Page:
If you’re interested in this, my suggestion is to make a habit of practicing all secondary dominants, from V7 chords to either I or i chords. It has helped me a lot. Even if they still ban me from my rightful role as a phony-baloney TV music theorist.

tl;dr: “Yada yada, and then a miracle occurs.”

This progression is a modification of the common IV iv I cadence.

As @tombeatz says, the ivᵒ♯7 it is a modification of the iv chord. Flatting the fifth adds the leading tone of the scale, causing it to sound more dominant than iv. The ♯7 is a pedal tone that occurs throughout the composition.

♯ivᶱ7 is a IV with a raised root and a dominant seventh. The dominant seventh is just that pedal tone again, but the raised root I like to think of as a suspension, even though it is not the third. V7/IV makes us expect a IV, which is almost what we get - just with a suspended root, and even though the following chord still isn’t a IV, the root does resolve when it drops the semitone.

EDIT: I didn’t understand what @dnuttle meant at first, but I get it now and it is a good insight: If we ignore the ♭9 from ivᵒ♯7, what remains is just III, aka V/vi. Even though the next chord is I7 instead of vi, it still works because they are relatives and share most of their notes.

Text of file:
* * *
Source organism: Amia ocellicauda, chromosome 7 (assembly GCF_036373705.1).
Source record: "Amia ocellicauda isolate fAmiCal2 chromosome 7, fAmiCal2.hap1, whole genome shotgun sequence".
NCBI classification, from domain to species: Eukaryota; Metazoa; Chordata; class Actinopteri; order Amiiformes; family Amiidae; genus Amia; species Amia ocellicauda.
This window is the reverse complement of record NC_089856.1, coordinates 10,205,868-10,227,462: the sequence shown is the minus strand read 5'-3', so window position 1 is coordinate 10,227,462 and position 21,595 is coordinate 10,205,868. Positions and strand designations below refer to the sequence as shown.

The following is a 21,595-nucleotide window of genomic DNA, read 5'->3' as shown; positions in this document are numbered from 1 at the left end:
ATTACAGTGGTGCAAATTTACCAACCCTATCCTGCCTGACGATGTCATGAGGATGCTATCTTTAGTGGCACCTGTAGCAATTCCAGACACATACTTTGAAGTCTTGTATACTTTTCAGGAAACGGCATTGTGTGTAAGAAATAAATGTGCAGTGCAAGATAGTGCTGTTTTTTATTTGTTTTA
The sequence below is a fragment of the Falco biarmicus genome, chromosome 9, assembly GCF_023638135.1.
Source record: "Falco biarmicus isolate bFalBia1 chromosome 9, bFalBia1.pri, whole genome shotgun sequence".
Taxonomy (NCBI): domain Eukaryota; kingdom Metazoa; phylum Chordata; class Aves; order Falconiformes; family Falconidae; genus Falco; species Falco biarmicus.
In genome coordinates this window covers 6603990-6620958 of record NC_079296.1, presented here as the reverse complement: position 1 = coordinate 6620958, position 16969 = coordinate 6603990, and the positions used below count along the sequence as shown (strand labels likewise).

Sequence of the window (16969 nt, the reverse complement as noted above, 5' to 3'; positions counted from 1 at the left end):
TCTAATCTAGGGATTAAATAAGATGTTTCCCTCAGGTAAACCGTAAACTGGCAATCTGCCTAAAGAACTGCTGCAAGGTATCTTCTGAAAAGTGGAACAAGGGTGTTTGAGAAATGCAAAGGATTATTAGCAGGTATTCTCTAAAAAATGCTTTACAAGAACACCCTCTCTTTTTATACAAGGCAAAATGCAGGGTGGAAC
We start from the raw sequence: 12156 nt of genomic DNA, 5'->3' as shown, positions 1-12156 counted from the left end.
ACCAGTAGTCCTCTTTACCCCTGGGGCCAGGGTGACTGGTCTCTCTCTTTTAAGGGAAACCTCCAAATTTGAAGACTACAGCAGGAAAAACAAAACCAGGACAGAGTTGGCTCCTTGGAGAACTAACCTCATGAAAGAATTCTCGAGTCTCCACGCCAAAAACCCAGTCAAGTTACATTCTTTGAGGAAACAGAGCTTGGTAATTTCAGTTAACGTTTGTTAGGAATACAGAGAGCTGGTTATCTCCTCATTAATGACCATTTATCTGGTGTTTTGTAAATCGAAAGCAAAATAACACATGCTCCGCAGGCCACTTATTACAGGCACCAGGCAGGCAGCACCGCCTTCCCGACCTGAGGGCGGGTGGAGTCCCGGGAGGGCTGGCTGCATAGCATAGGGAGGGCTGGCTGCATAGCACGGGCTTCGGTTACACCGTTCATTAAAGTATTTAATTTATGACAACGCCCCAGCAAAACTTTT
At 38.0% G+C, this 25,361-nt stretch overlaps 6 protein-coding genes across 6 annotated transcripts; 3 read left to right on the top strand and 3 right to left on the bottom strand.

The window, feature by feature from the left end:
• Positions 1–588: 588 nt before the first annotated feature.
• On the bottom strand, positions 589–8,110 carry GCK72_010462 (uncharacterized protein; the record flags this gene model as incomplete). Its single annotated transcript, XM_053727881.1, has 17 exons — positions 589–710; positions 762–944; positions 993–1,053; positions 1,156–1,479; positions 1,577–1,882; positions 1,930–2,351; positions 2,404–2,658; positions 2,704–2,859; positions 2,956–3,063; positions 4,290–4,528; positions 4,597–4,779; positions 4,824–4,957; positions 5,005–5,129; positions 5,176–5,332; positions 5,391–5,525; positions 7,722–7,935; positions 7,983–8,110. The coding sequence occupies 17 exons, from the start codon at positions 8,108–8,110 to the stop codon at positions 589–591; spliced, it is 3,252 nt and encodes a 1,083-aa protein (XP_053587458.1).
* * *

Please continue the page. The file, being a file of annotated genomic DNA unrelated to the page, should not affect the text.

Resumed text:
It is a creative progression, combining the IV iv I cadence with this suspended root thing, as it results in the perception of constantly falling notes but with lots of forward momentum.

More on the suspended root thing:

It is pretty common to raise the root and even other notes of a chord as sort of a suspended passing chord that then resolves. If there is a term for this, please let me know! I think of them as sort of extended suspensions. Here are some other examples:

It's a Jungle Out There by Randy Newman Chords, Melody, and Music Theory Analysis - Hooktheory :
V7/V iiᶱ43 V7 and V7 vᶱ43 V7/IV

Alone Again (Naturally) by Gilbert O'Sullivan Chords, Melody, and Music Theory Analysis - Hooktheory :
v7 iiiᶱ43 V7/ii

Dream A Little Dream Of Me by Doris Day Chords, Melody, and Music Theory Analysis - Hooktheory :
V7/ii iiiᶱ43 V7/ii

Even raising every note in a chord sort of sounds like a suspension; try I V7/V ♭VI7 V I.

As for the notation of the two borrowed chords:

The one just labeled (bor) is actually a lydian ivᶱ7 and could be labeled (lyd). Some half diminished chords (specifically ♭iiᶱ7 and ♭viᶱ7) are unreachable in Hookpad, but this isn’t one of them.

The chord from phrygian dominant is kind of an anomaly in that it may be one of the only two diminished chords with a ♯7 reachable in Hookpad. Only the harmonic minor and phrygian dominant scales have a minor major seventh that can be modified with a ♭5 to make a ᵒ♯7, so the fact this chord is even possible to enter into Hookpad is kind of a fluke. If I’m wrong and someone thinks of another way to write more of their transpositions, I’d love to see it.

EDIT: I originally wrote there was only one ᵒ♯7 chord available because I forgot the harmonic minor scale was an option in Hookpad.

The E♭♭ would coexist with the E♭ in that chord-scale, so IMO it could have been an actual D and the chord would have been A♭mM7(♯11) instead. The Hookpad voicing stays the same since it would omit the perfect fifth here.